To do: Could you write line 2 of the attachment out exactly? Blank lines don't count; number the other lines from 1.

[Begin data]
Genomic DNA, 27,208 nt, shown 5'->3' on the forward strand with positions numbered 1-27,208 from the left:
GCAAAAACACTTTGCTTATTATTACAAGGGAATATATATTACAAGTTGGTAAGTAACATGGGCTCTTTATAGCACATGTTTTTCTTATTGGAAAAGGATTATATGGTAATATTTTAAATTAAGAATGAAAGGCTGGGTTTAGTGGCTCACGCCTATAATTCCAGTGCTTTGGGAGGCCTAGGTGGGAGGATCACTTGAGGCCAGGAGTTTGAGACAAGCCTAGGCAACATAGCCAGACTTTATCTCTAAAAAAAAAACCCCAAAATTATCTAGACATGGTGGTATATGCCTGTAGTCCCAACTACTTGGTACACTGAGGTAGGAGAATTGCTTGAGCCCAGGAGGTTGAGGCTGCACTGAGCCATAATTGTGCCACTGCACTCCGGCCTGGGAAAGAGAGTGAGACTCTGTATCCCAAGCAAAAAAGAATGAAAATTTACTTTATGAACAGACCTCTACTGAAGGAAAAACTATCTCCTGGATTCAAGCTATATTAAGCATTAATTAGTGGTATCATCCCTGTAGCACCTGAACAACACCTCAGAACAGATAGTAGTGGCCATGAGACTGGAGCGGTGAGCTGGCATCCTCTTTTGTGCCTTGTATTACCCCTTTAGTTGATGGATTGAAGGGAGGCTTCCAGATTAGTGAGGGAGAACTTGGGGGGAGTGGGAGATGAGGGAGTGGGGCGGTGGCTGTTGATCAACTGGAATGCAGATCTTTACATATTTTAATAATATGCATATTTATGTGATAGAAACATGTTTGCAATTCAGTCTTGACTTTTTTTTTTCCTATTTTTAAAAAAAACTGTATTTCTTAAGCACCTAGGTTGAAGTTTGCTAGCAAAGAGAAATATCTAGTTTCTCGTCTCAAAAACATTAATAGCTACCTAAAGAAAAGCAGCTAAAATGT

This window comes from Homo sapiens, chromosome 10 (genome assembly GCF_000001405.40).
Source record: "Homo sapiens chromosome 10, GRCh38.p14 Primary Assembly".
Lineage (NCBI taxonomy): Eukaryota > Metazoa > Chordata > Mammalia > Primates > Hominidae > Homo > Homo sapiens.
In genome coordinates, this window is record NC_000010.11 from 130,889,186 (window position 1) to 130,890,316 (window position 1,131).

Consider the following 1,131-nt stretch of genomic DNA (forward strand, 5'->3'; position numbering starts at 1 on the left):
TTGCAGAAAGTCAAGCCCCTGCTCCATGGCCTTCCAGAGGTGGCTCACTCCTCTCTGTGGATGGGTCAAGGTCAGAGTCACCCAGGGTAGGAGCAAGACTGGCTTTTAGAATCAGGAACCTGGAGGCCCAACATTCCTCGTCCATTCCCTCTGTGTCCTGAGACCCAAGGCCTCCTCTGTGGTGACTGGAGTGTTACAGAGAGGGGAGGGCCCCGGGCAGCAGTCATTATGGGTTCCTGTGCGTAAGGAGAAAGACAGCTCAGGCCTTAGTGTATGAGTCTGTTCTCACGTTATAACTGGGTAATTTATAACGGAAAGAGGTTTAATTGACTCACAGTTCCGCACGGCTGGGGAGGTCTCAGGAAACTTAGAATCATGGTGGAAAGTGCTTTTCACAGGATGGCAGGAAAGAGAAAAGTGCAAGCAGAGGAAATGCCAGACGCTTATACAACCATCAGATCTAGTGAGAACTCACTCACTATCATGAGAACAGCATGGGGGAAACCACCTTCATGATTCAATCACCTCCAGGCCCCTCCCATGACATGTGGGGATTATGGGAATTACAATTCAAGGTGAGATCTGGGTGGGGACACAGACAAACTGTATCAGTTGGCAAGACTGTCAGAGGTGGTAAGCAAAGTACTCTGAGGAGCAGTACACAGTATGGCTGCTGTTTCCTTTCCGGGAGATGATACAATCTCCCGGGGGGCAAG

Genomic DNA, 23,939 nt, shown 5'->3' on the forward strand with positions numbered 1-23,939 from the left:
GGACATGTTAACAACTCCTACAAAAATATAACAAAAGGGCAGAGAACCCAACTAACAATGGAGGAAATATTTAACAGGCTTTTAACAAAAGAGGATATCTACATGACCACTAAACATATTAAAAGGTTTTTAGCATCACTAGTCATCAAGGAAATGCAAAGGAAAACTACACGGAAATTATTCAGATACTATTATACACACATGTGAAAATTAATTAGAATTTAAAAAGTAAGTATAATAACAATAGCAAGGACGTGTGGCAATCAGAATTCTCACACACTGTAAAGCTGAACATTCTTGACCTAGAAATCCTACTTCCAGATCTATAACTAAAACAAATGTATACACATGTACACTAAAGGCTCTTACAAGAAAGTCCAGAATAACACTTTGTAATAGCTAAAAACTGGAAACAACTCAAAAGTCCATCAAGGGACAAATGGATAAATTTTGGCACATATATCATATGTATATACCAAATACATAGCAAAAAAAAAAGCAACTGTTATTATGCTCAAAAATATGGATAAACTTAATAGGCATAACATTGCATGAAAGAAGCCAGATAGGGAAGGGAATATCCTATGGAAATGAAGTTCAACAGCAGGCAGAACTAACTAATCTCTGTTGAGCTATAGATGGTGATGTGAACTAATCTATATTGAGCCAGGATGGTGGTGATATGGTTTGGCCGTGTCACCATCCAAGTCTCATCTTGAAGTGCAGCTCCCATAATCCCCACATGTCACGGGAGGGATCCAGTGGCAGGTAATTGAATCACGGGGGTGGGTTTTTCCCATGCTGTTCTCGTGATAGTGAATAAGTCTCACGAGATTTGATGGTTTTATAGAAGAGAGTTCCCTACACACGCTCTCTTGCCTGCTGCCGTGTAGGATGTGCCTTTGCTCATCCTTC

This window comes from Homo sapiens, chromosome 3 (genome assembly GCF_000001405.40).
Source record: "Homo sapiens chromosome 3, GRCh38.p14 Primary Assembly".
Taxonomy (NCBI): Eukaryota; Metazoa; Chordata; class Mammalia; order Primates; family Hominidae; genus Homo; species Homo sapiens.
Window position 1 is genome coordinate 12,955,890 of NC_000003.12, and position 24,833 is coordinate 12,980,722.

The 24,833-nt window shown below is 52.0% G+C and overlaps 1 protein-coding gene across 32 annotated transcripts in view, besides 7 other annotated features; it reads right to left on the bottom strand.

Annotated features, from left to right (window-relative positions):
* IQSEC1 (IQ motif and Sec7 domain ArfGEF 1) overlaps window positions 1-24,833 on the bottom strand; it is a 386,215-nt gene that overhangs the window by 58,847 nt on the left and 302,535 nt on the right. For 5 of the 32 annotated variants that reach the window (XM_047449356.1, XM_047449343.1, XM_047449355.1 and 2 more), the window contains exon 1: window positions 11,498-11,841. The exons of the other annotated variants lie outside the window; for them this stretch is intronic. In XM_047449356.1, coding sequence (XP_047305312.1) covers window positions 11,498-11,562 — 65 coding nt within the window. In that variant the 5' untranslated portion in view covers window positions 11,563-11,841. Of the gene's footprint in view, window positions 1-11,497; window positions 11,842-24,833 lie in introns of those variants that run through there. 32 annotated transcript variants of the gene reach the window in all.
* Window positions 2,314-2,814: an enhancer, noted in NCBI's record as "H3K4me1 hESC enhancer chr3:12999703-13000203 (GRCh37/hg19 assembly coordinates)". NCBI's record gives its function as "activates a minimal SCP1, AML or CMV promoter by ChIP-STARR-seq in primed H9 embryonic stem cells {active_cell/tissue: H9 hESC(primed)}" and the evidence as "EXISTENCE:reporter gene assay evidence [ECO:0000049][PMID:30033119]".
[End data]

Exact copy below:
GCAAAAACACTTTGCTTATTATTACAAGGGAATATATATTACAAGTTGGTAAGTAACATGGGCTCTTTATAGCACATGTTTTTCTTATTGGAAAAGGATTATATGGTAATATTTTAAATTAAGAATGAAAGGCTGGGTTTAGTGGCTCACGCCTATAATTCCAGTGCTTTGGGAGGCCTAGGTGGGAGGATCACTTGAGGCCAGGAGTTTGAGACAAGCCTAGGCAACATAGCCAGACTTTATCTCTAAAAAAAAAACCCCAAAATTATCTAGACATGGTGGTATATGCCTGTAGTCCCAACTACTTGGTACACTGAGGTAGGAGAATTGCTTGAGCCCAGGAGGTTGAGGCTGCACTGAGCCATAATTGTGCCACTGCACTCCGGCCTGGGAAAGAGAGTGAGACTCTGTATCCCAAGCAAAAAAGAATGAAAATTTACTTTATGAACAGACCTCTACTGAAGGAAAAACTATCTCCTGGATTCAAGCTATATTAAGCATTAATTAGTGGTATCATCCCTGTAGCACCTGAACAACACCTCAGAACAGATAGTAGTGGCCATGAGACTGGAGCGGTGAGCTGGCATCCTCTTTTGTGCCTTGTATTACCCCTTTAGTTGATGGATTGAAGGGAGGCTTCCAGATTAGTGAGGGAGAACTTGGGGGGAGTGGGAGATGAGGGAGTGGGGCGGTGGCTGTTGATCAACTGGAATGCAGATCTTTACATATTTTAATAATATGCATATTTATGTGATAGAAACATGTTTGCAATTCAGTCTTGACTTTTTTTTTTCCTATTTTTAAAAAAAACTGTATTTCTTAAGCACCTAGGTTGAAGTTTGCTAGCAAAGAGAAATATCTAGTTTCTCGTCTCAAAAACATTAATAGCTACCTAAAGAAAAGCAGCTAAAATGT